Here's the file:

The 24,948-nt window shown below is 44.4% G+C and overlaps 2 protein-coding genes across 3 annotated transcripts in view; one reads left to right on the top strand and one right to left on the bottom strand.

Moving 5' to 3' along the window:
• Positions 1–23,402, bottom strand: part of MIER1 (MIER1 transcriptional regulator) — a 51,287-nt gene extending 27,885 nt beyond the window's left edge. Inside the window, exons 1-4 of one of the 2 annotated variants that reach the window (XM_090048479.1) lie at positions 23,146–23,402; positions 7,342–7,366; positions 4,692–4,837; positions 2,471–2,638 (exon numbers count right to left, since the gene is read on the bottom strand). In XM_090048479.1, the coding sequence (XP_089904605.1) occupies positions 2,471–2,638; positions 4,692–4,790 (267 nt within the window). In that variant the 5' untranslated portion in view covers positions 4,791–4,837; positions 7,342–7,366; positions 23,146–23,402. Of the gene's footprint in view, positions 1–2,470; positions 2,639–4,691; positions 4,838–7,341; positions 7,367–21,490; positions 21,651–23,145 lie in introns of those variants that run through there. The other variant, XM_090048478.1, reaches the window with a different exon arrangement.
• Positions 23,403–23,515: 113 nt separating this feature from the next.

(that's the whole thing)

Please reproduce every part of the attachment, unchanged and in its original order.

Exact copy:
The 24,948-nt window shown below is 44.4% G+C and overlaps 2 protein-coding genes across 3 annotated transcripts in view; one reads left to right on the top strand and one right to left on the bottom strand.

Moving 5' to 3' along the window:
• Positions 1–23,402, bottom strand: part of MIER1 (MIER1 transcriptional regulator) — a 51,287-nt gene extending 27,885 nt beyond the window's left edge. Inside the window, exons 1-4 of one of the 2 annotated variants that reach the window (XM_090048479.1) lie at positions 23,146–23,402; positions 7,342–7,366; positions 4,692–4,837; positions 2,471–2,638 (exon numbers count right to left, since the gene is read on the bottom strand). In XM_090048479.1, the coding sequence (XP_089904605.1) occupies positions 2,471–2,638; positions 4,692–4,790 (267 nt within the window). In that variant the 5' untranslated portion in view covers positions 4,791–4,837; positions 7,342–7,366; positions 23,146–23,402. Of the gene's footprint in view, positions 1–2,470; positions 2,639–4,691; positions 4,838–7,341; positions 7,367–21,490; positions 21,651–23,145 lie in introns of those variants that run through there. The other variant, XM_090048478.1, reaches the window with a different exon arrangement.
• Positions 23,403–23,515: 113 nt separating this feature from the next.